December 16, 2015

How to Turn Deep Loneliness into a Divine Experience.

Jose Murillo/Unsplash

I like to call it “the heavy.” It is this deep loneliness. When it hits, it feels almost impossible to shake.

Today there was a heaviness in the air, a sort of heaving cough that the universe just couldn’t seem to get over. Everywhere I looked things were a little less shiny, a little more tattered and a little unevenly worn.

It was one of those days when the world just seemed to need a break. It needed a vacation from its usual schedule of up, running and sparkly, and I thought maybe it was trying to tell me that I could use one too.

I tried everything in the book to get my happy face back on, but today it just wasn’t coming.

Days like today were meant to be wrapped up in warm blankets, stroked and sung lullabies, too. Days like today were not meant to be confronted nor concurred.

Sometimes I think there is a universal pain pit that we mistakenly drop ourselves into; the name I have given this is “the heavy.” It is the experience of a certain kind of bada** aching.

I am not sure at what point in my life the heavy first showed up. It may have been after my first heartbreak, or maybe it came with the experience of my first big loss. It is like a feeling of a hole that is scooped out inside of us after someone we love leaves.

But, maybe I met the heavy way before that? Maybe it started when I first left the stars and planted my lungs down here on this earth. Maybe it started way back before even that, at the beginning of time? Now that I think of it, I remember it from when I was in the womb, when the realization hit that I would soon be a separate piece from my mother.

No matter when it truly began, the missing that has never fully gone away was now again fully here.

By now, similar to an old habit, the heavy was like a deeply carved route my soul liked to wander. My feet had memorized each stepping stone, groove, dip and turn, leading to the spot in me that always seemed so bittersweet.

My soul went walking early this morning to meet this lonely lover, when it was still dark, several hours before the sun or I had risen. It must have found its way there by touch alone. The stones it passed were probably slippery and the grass still wet underfoot with dew. It was certainly led there by its recollection of a thousand similar trips before.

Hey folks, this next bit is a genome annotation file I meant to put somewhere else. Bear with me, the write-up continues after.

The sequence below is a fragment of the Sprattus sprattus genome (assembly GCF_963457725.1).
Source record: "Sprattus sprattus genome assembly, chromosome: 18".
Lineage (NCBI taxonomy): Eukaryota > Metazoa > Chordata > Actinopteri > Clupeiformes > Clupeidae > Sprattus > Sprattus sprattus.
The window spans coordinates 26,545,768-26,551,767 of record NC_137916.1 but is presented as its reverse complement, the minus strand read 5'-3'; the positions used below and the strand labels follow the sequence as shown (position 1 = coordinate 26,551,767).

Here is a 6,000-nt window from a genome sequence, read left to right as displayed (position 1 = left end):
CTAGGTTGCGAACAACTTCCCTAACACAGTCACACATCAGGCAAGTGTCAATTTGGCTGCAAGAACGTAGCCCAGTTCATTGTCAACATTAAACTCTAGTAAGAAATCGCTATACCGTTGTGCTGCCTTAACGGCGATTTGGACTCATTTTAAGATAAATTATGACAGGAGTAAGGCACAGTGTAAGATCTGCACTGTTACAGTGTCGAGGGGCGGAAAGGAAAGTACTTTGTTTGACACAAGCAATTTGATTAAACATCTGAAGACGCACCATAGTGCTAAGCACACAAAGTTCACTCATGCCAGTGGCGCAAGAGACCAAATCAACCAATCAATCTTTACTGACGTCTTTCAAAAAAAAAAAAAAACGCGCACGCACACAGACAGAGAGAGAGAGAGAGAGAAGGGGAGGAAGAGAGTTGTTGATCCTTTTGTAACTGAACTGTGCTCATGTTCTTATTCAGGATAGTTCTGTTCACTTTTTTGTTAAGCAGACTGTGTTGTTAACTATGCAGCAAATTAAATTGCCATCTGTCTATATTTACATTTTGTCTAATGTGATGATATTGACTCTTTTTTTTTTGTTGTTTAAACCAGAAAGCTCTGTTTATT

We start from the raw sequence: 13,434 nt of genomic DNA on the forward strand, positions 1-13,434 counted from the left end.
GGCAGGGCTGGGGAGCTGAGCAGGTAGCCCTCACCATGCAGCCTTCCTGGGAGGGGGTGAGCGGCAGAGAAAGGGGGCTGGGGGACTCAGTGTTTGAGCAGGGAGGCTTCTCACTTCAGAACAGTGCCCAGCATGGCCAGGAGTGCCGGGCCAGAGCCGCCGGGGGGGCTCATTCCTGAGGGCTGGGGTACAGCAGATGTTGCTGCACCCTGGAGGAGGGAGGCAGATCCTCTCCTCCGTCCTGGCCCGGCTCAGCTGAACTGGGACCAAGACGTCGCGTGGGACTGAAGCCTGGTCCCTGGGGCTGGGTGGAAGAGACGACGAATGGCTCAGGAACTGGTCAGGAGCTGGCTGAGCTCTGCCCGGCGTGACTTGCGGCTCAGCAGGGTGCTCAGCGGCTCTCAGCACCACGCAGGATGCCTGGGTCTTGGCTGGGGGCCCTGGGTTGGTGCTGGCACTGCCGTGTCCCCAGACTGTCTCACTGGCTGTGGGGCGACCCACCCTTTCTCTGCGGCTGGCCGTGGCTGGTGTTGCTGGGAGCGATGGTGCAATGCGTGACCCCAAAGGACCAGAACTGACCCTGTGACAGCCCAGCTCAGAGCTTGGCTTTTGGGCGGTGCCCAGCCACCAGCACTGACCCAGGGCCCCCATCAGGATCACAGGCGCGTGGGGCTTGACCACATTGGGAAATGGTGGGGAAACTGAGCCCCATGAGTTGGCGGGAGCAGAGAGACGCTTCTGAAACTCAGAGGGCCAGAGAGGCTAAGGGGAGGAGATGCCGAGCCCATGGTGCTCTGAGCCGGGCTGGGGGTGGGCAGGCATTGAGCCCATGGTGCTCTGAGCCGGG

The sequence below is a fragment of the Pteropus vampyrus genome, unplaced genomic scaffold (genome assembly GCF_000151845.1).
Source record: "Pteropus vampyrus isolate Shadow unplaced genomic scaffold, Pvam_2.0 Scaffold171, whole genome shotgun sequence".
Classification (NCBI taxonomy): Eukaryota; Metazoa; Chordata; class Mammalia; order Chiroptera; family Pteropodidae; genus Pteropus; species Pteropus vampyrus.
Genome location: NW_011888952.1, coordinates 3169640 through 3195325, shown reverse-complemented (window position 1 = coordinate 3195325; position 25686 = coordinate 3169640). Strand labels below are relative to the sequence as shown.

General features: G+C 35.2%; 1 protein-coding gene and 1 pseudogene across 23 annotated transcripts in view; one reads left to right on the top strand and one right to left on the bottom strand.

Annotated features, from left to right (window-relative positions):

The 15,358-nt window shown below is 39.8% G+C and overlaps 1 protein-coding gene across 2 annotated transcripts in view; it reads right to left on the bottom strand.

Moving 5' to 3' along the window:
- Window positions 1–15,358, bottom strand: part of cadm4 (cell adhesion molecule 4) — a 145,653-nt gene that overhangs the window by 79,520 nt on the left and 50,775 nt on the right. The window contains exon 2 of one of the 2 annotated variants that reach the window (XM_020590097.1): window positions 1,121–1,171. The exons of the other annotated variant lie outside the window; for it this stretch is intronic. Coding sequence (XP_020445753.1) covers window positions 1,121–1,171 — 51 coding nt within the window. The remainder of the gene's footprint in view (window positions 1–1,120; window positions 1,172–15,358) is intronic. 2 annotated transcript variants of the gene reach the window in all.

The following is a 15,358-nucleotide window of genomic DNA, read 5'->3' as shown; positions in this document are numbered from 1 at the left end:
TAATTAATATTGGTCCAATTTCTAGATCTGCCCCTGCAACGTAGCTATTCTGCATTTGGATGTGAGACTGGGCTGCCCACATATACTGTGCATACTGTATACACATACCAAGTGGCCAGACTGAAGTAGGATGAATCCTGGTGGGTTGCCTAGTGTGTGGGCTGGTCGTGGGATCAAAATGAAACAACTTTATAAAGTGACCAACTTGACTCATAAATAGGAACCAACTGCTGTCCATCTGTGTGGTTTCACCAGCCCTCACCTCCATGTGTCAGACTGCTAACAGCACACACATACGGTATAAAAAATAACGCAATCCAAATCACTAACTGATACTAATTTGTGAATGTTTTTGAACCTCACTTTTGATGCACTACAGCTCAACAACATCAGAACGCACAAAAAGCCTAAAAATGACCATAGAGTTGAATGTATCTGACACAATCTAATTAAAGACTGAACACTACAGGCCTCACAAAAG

How the heavy got to this spot inside of me, I am not sure. How it became this place of great yearning and earnest longing also remains unclear.

Could it be what some mystics were saying, that this aching within was actually the call from a divine?

Days go by without the thick weight of it, sometimes even weeks, but eventually it re-finds me or sometimes, admittedly, I go out to re-find it.

I have tried to cover over the heavy before with lovers, friends, food, wine and cigarettes. Now that I am a bit older, I just like to watch how it comes and it goes. How the aching of it and for it increases and then dissipates. I used to be scared because I thought it might become a constant, but now I know like all other things the heavy has its own way of flowing.

Tonight I surrender to it. I wrap myself up, just like I had done with the day, in warm blankets. I begin to stroke my hair with my hand and I repeat a lullaby I recall from when I was small.

I like to face the loneliness now, instead of trying to escape from it. It is easier this way, and since I am a bit older and my body is a little creakier, I gave up running last year.

The heavy and I are staying in tonight.

This evening we are curling up on the couch together with a hot cup of tea. I will watch it closely, how it rises and falls so beautifully inside of me. We will take this little vacation that the world has been hinting I needed, together. For if in fact this aching is a call from the divine, I want all my lines open to receive what she has been waiting to say.


Relephant Read:

When We Get the Call.


Author: Sarah Norrad

Editor: Toby Israel

Photo: Robin Benad/Unsplash // Jose Murillo/Unsplash


Read 16 Comments and Reply

Read 16 comments and reply

Top Contributors Latest

Sarah Norrad  |  Contribution: 28,030